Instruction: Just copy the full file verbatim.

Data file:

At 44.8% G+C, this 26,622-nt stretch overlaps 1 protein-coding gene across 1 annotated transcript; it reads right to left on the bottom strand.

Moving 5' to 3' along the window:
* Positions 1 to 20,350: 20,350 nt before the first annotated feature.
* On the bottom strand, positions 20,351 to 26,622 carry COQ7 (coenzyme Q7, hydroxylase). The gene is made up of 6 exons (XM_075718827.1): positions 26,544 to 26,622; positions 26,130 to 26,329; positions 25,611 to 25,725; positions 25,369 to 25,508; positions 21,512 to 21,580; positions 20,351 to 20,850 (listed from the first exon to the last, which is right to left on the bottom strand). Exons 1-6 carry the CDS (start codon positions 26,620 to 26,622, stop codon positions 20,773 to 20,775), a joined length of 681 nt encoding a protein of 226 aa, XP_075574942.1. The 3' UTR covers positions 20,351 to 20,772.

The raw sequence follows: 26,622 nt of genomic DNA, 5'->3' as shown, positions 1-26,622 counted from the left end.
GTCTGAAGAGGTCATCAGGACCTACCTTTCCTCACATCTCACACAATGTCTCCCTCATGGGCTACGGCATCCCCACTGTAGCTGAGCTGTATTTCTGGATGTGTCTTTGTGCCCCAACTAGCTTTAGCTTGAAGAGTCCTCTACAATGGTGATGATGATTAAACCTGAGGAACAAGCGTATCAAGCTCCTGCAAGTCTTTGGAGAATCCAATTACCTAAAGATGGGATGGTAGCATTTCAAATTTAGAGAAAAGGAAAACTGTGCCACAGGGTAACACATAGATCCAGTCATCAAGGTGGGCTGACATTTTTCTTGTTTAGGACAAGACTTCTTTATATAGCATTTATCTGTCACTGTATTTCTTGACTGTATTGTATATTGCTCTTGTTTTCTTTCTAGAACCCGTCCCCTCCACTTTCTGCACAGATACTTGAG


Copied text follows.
At 44.8% G+C, this 26,622-nt stretch overlaps 1 protein-coding gene across 1 annotated transcript; it reads right to left on the bottom strand.

Moving 5' to 3' along the window:
* Positions 1 to 20,350: 20,350 nt before the first annotated feature.
* On the bottom strand, positions 20,351 to 26,622 carry COQ7 (coenzyme Q7, hydroxylase). The gene is made up of 6 exons (XM_075718827.1): positions 26,544 to 26,622; positions 26,130 to 26,329; positions 25,611 to 25,725; positions 25,369 to 25,508; positions 21,512 to 21,580; positions 20,351 to 20,850 (listed from the first exon to the last, which is right to left on the bottom strand). Exons 1-6 carry the CDS (start codon positions 26,620 to 26,622, stop codon positions 20,773 to 20,775), a joined length of 681 nt encoding a protein of 226 aa, XP_075574942.1. The 3' UTR covers positions 20,351 to 20,772.

The raw sequence follows: 26,622 nt of genomic DNA, 5'->3' as shown, positions 1-26,622 counted from the left end.
GTCTGAAGAGGTCATCAGGACCTACCTTTCCTCACATCTCACACAATGTCTCCCTCATGGGCTACGGCATCCCCACTGTAGCTGAGCTGTATTTCTGGATGTGTCTTTGTGCCCCAACTAGCTTTAGCTTGAAGAGTCCTCTACAATGGTGATGATGATTAAACCTGAGGAACAAGCGTATCAAGCTCCTGCAAGTCTTTGGAGAATCCAATTACCTAAAGATGGGATGGTAGCATTTCAAATTTAGAGAAAAGGAAAACTGTGCCACAGGGTAACACATAGATCCAGTCATCAAGGTGGGCTGACATTTTTCTTGTTTAGGACAAGACTTCTTTATATAGCATTTATCTGTCACTGTATTTCTTGACTGTATTGTATATTGCTCTTGTTTTCTTTCTAGAACCCGTCCCCTCCACTTTCTGCACAGATACTTGAG